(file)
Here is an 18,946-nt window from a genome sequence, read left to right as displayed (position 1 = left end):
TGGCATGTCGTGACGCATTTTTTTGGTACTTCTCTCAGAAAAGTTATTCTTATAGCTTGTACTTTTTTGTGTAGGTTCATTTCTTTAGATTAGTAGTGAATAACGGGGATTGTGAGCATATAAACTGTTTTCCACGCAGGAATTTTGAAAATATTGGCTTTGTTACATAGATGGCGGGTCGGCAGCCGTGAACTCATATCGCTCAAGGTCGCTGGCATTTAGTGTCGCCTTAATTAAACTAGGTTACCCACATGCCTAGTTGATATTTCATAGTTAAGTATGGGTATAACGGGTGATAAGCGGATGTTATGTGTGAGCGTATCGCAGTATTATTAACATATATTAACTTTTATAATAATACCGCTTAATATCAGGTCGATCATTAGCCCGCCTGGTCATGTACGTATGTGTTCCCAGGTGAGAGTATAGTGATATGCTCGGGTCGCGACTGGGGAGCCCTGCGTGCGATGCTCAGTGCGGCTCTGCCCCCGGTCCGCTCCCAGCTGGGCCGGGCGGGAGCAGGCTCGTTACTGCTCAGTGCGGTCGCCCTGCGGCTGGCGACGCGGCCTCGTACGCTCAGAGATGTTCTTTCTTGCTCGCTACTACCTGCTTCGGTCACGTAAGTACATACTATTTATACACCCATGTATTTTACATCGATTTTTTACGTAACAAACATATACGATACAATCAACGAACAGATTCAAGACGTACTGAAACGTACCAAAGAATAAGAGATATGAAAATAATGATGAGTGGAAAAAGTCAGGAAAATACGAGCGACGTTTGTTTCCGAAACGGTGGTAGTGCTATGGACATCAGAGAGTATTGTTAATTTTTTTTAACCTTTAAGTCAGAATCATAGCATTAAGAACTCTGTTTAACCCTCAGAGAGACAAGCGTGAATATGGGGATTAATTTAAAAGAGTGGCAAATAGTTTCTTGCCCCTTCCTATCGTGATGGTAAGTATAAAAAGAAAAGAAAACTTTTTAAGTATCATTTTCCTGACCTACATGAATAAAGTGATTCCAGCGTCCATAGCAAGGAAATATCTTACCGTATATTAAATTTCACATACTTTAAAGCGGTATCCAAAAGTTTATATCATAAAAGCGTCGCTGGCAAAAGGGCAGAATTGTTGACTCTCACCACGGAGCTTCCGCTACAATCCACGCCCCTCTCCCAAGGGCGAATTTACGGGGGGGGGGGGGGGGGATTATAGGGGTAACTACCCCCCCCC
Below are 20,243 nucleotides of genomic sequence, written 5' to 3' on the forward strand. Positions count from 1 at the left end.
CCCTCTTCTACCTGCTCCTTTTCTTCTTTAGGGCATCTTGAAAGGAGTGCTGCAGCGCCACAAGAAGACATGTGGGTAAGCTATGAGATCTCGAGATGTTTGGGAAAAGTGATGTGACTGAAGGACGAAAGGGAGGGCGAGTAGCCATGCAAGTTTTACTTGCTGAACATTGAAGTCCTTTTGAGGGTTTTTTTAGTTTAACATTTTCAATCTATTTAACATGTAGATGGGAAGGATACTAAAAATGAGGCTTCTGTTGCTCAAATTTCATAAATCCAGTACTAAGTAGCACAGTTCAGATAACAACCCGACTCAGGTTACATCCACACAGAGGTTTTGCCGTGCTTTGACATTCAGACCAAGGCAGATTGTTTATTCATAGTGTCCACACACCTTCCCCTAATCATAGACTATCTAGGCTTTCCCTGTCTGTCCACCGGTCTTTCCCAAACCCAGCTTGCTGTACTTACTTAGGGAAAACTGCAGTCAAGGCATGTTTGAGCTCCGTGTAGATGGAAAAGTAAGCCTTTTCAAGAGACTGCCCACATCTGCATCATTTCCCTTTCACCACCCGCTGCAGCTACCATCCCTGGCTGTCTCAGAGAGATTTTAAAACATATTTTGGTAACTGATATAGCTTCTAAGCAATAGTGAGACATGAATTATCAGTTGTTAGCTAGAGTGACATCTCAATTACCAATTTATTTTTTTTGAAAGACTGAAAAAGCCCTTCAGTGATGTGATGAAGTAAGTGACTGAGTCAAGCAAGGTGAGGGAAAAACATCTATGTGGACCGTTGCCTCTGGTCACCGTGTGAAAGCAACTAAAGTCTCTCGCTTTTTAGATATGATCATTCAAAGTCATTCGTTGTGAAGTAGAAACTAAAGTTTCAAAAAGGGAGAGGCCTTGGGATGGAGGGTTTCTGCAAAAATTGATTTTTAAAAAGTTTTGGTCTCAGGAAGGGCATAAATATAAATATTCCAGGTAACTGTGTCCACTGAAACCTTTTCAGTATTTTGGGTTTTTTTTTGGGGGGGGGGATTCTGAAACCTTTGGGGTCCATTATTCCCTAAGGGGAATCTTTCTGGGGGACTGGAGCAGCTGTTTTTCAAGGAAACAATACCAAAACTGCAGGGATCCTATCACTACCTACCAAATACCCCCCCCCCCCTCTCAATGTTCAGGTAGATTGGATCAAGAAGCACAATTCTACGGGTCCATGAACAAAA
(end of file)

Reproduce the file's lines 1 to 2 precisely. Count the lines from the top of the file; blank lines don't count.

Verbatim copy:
Here is an 18,946-nt window from a genome sequence, read left to right as displayed (position 1 = left end):
TGGCATGTCGTGACGCATTTTTTTGGTACTTCTCTCAGAAAAGTTATTCTTATAGCTTGTACTTTTTTGTGTAGGTTCATTTCTTTAGATTAGTAGTGAATAACGGGGATTGTGAGCATATAAACTGTTTTCCACGCAGGAATTTTGAAAATATTGGCTTTGTTACATAGATGGCGGGTCGGCAGCCGTGAACTCATATCGCTCAAGGTCGCTGGCATTTAGTGTCGCCTTAATTAAACTAGGTTACCCACATGCCTAGTTGATATTTCATAGTTAAGTATGGGTATAACGGGTGATAAGCGGATGTTATGTGTGAGCGTATCGCAGTATTATTAACATATATTAACTTTTATAATAATACCGCTTAATATCAGGTCGATCATTAGCCCGCCTGGTCATGTACGTATGTGTTCCCAGGTGAGAGTATAGTGATATGCTCGGGTCGCGACTGGGGAGCCCTGCGTGCGATGCTCAGTGCGGCTCTGCCCCCGGTCCGCTCCCAGCTGGGCCGGGCGGGAGCAGGCTCGTTACTGCTCAGTGCGGTCGCCCTGCGGCTGGCGACGCGGCCTCGTACGCTCAGAGATGTTCTTTCTTGCTCGCTACTACCTGCTTCGGTCACGTAAGTACATACTATTTATACACCCATGTATTTTACATCGATTTTTTACGTAACAAACATATACGATACAATCAACGAACAGATTCAAGACGTACTGAAACGTACCAAAGAATAAGAGATATGAAAATAATGATGAGTGGAAAAAGTCAGGAAAATACGAGCGACGTTTGTTTCCGAAACGGTGGTAGTGCTATGGACATCAGAGAGTATTGTTAATTTTTTTTAACCTTTAAGTCAGAATCATAGCATTAAGAACTCTGTTTAACCCTCAGAGAGACAAGCGTGAATATGGGGATTAATTTAAAAGAGTGGCAAATAGTTTCTTGCCCCTTCCTATCGTGATGGTAAGTATAAAAAGAAAAGAAAACTTTTTAAGTATCATTTTCCTGACCTACATGAATAAAGTGATTCCAGCGTCCATAGCAAGGAAATATCTTACCGTATATTAAATTTCACATACTTTAAAGCGGTATCCAAAAGTTTATATCATAAAAGCGTCGCTGGCAAAAGGGCAGAATTGTTGACTCTCACCACGGAGCTTCCGCTACAATCCACGCCCCTCTCCCAAGGGCGAATTTACGGGGGGGGGGGGGGGGGATTATAGGGGTAACTACCCCCCCCC